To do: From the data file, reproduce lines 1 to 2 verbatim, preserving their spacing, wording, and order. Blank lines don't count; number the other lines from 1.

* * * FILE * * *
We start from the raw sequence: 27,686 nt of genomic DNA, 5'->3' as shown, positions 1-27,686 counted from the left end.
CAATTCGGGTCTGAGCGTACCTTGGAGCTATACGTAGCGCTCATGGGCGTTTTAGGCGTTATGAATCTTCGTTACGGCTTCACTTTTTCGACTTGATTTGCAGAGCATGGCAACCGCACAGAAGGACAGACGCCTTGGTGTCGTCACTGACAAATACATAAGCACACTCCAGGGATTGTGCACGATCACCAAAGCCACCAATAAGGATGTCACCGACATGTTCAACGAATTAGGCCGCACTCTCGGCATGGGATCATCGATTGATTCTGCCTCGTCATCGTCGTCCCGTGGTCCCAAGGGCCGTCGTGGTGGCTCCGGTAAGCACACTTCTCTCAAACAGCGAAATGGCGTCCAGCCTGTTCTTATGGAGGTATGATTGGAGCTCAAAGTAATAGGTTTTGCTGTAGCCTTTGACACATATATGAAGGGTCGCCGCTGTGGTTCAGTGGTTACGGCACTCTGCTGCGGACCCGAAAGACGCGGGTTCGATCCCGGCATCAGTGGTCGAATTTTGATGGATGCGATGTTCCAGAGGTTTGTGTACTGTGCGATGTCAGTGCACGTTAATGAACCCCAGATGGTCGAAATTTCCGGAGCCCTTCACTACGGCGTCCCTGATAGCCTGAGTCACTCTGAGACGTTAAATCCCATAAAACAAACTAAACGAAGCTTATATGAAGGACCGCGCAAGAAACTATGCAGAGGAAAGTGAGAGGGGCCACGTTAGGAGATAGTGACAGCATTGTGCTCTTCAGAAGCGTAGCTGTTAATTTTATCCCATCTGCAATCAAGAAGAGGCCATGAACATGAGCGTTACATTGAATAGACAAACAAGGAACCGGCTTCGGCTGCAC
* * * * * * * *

We start from the raw sequence: 27,686 nt of genomic DNA, 5'->3' as shown, positions 1-27,686 counted from the left end.
CAATTCGGGTCTGAGCGTACCTTGGAGCTATACGTAGCGCTCATGGGCGTTTTAGGCGTTATGAATCTTCGTTACGGCTTCACTTTTTCGACTTGATTTGCAGAGCATGGCAACCGCACAGAAGGACAGACGCCTTGGTGTCGTCACTGACAAATACATAAGCACACTCCAGGGATTGTGCACGATCACCAAAGCCACCAATAAGGATGTCACCGACATGTTCAACGAATTAGGCCGCACTCTCGGCATGGGATCATCGATTGATTCTGCCTCGTCATCGTCGTCCCGTGGTCCCAAGGGCCGTCGTGGTGGCTCCGGTAAGCACACTTCTCTCAAACAGCGAAATGGCGTCCAGCCTGTTCTTATGGAGGTATGATTGGAGCTCAAAGTAATAGGTTTTGCTGTAGCCTTTGACACATATATGAAGGGTCGCCGCTGTGGTTCAGTGGTTACGGCACTCTGCTGCGGACCCGAAAGACGCGGGTTCGATCCCGGCATCAGTGGTCGAATTTTGATGGATGCGATGTTCCAGAGGTTTGTGTACTGTGCGATGTCAGTGCACGTTAATGAACCCCAGATGGTCGAAATTTCCGGAGCCCTTCACTACGGCGTCCCTGATAGCCTGAGTCACTCTGAGACGTTAAATCCCATAAAACAAACTAAACGAAGCTTATATGAAGGACCGCGCAAGAAACTATGCAGAGGAAAGTGAGAGGGGCCACGTTAGGAGATAGTGACAGCATTGTGCTCTTCAGAAGCGTAGCTGTTAATTTTATCCCATCTGCAATCAAGAAGAGGCCATGAACATGAGCGTTACATTGAATAGACAAACAAGGAACCGGCTTCGGCTGCAC